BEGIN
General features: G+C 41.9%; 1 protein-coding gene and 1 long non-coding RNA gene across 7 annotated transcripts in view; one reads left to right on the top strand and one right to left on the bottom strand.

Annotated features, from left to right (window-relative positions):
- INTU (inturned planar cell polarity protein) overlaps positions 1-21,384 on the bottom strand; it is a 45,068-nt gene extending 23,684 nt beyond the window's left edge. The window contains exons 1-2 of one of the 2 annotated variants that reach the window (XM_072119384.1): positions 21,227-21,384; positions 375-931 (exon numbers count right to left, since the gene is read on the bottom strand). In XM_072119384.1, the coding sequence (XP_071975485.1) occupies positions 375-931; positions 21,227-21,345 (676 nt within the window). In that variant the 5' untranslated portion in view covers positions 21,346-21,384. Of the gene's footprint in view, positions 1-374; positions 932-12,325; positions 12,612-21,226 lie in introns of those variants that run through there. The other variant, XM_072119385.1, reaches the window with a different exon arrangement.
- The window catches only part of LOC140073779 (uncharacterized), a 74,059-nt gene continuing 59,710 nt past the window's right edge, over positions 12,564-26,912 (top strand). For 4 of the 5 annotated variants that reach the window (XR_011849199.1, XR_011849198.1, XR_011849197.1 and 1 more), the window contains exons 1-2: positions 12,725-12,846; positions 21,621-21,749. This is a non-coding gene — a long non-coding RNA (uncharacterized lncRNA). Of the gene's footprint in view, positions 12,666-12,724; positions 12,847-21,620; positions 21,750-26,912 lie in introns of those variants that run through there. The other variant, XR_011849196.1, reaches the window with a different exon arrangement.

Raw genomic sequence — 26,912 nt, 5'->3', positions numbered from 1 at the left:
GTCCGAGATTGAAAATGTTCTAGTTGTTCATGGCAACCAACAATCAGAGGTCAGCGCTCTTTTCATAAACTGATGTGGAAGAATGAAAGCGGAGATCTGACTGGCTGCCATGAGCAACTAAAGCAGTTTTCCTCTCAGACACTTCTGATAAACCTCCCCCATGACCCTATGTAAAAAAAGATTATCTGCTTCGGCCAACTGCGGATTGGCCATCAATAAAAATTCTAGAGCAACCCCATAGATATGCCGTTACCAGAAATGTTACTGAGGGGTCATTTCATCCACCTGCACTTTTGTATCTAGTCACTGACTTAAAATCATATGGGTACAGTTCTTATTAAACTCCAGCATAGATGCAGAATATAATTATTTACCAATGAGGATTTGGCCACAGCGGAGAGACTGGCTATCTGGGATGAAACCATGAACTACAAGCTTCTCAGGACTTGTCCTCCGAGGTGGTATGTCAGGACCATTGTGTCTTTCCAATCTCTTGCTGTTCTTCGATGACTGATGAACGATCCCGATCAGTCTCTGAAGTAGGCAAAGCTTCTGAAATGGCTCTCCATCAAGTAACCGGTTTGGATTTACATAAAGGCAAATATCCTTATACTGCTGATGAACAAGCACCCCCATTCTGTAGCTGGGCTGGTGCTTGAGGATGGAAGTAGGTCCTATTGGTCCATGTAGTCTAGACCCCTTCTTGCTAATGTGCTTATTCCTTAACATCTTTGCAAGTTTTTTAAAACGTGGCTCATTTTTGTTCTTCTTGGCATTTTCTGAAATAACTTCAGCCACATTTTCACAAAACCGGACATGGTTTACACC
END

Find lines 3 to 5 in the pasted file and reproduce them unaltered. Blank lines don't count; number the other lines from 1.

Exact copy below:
- INTU (inturned planar cell polarity protein) overlaps positions 1-21,384 on the bottom strand; it is a 45,068-nt gene extending 23,684 nt beyond the window's left edge. The window contains exons 1-2 of one of the 2 annotated variants that reach the window (XM_072119384.1): positions 21,227-21,384; positions 375-931 (exon numbers count right to left, since the gene is read on the bottom strand). In XM_072119384.1, the coding sequence (XP_071975485.1) occupies positions 375-931; positions 21,227-21,345 (676 nt within the window). In that variant the 5' untranslated portion in view covers positions 21,346-21,384. Of the gene's footprint in view, positions 1-374; positions 932-12,325; positions 12,612-21,226 lie in introns of those variants that run through there. The other variant, XM_072119385.1, reaches the window with a different exon arrangement.
- The window catches only part of LOC140073779 (uncharacterized), a 74,059-nt gene continuing 59,710 nt past the window's right edge, over positions 12,564-26,912 (top strand). For 4 of the 5 annotated variants that reach the window (XR_011849199.1, XR_011849198.1, XR_011849197.1 and 1 more), the window contains exons 1-2: positions 12,725-12,846; positions 21,621-21,749. This is a non-coding gene — a long non-coding RNA (uncharacterized lncRNA). Of the gene's footprint in view, positions 12,666-12,724; positions 12,847-21,620; positions 21,750-26,912 lie in introns of those variants that run through there. The other variant, XR_011849196.1, reaches the window with a different exon arrangement.

Raw genomic sequence — 26,912 nt, 5'->3', positions numbered from 1 at the left: